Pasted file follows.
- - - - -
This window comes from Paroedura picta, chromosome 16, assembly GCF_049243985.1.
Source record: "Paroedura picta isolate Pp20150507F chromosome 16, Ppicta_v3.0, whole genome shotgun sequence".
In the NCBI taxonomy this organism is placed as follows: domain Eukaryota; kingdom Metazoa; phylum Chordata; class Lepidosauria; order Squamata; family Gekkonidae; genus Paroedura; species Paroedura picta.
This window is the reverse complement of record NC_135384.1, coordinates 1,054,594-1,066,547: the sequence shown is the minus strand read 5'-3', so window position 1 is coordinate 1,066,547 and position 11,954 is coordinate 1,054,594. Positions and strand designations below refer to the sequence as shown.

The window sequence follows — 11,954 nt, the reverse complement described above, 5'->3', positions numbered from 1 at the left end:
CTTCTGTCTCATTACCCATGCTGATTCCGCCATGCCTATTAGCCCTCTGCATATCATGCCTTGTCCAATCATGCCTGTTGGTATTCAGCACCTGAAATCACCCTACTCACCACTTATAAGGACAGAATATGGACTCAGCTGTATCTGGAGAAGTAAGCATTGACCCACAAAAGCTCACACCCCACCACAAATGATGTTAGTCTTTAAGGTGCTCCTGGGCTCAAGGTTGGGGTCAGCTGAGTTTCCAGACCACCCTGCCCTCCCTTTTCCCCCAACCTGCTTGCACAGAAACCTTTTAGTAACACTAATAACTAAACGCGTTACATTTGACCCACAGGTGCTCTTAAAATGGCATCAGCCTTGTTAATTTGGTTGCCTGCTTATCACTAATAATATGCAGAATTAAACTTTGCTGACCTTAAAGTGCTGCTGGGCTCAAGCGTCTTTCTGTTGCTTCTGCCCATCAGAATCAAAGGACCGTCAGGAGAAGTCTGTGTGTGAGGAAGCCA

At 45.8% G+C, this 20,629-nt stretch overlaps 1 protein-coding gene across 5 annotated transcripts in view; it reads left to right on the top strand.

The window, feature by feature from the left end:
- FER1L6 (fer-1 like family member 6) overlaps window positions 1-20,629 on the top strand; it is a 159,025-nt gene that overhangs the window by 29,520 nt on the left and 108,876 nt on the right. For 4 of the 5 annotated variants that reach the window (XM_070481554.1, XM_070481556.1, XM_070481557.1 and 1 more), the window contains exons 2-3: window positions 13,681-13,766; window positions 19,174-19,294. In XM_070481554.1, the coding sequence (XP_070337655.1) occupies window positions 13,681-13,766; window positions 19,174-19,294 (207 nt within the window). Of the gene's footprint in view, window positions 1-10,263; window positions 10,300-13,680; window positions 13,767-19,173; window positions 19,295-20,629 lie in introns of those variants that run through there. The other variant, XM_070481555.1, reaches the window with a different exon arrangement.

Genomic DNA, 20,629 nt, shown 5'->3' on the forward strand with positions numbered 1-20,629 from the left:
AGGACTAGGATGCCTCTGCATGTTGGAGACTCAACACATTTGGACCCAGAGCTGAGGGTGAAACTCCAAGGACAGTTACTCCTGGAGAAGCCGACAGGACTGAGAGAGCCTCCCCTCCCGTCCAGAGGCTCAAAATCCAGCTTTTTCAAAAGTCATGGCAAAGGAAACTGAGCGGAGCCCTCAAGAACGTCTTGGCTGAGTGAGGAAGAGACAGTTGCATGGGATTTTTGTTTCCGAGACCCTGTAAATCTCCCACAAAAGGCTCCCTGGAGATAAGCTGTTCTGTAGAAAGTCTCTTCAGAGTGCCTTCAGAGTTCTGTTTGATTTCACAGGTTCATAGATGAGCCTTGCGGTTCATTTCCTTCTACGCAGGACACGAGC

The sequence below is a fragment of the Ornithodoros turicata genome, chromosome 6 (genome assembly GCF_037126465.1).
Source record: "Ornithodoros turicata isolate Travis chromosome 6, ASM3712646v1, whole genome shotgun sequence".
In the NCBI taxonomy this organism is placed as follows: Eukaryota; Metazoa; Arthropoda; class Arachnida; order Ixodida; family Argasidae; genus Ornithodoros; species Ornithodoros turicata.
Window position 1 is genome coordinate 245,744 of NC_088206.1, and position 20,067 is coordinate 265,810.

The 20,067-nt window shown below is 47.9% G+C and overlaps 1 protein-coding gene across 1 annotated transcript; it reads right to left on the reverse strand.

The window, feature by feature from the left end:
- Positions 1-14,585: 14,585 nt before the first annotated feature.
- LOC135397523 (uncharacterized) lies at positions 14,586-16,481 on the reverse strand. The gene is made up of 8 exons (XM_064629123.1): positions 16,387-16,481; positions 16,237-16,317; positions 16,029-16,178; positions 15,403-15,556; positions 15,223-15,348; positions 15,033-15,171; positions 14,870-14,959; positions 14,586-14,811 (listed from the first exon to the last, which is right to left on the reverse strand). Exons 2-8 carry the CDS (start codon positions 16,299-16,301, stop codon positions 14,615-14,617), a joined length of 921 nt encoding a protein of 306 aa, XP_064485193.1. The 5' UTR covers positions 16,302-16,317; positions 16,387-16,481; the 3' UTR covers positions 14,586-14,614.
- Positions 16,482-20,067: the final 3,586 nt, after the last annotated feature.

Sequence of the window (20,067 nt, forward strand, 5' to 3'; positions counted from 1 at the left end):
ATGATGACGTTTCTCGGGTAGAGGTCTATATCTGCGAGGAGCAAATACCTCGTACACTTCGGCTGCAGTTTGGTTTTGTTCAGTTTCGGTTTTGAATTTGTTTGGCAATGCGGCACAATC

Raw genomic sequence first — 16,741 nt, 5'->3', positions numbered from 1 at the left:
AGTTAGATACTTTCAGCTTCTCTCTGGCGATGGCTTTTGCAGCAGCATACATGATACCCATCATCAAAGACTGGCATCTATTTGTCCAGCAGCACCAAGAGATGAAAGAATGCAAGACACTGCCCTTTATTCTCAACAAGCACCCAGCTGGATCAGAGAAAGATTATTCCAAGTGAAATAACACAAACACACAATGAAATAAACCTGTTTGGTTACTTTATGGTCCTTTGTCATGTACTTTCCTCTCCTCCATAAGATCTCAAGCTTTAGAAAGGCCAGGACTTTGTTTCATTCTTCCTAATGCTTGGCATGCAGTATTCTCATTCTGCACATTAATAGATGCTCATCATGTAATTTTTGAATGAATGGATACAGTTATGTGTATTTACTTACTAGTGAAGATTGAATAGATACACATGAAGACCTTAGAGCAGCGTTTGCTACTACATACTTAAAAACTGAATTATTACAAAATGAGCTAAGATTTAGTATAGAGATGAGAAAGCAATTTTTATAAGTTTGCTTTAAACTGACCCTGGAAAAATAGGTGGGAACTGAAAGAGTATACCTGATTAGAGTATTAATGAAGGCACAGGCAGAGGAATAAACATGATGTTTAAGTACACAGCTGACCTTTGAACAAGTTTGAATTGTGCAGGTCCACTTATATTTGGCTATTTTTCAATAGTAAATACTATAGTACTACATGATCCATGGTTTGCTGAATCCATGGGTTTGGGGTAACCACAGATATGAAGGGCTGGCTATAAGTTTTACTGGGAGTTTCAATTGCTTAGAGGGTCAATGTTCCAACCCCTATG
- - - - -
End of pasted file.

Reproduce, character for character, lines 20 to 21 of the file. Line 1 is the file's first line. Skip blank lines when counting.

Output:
- Positions 16,482-20,067: the final 3,586 nt, after the last annotated feature.

Sequence of the window (20,067 nt, forward strand, 5' to 3'; positions counted from 1 at the left end):